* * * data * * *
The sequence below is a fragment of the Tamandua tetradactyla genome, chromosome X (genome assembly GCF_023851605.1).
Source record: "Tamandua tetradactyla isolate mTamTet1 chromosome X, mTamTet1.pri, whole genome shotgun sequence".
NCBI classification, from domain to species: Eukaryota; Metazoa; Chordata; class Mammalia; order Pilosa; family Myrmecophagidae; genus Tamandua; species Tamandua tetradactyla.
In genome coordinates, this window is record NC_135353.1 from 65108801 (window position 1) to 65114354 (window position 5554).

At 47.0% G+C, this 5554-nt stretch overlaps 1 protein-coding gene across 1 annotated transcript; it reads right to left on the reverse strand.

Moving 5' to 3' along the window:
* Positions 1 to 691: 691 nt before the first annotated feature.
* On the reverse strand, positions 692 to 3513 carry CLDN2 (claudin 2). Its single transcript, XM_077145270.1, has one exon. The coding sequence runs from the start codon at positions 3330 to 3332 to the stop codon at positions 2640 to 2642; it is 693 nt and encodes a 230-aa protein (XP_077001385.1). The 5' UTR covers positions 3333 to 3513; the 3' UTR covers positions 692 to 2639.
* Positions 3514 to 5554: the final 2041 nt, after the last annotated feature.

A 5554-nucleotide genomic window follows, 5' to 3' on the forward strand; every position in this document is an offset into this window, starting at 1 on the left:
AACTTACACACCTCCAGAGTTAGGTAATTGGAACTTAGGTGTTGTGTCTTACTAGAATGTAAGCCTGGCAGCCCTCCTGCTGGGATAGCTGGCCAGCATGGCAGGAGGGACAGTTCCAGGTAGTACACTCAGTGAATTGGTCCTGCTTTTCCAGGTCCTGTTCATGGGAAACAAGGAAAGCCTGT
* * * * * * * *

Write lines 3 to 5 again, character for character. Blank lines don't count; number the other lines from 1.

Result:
NCBI classification, from domain to species: Eukaryota; Metazoa; Chordata; class Mammalia; order Pilosa; family Myrmecophagidae; genus Tamandua; species Tamandua tetradactyla.
In genome coordinates, this window is record NC_135353.1 from 65108801 (window position 1) to 65114354 (window position 5554).

At 47.0% G+C, this 5554-nt stretch overlaps 1 protein-coding gene across 1 annotated transcript; it reads right to left on the reverse strand.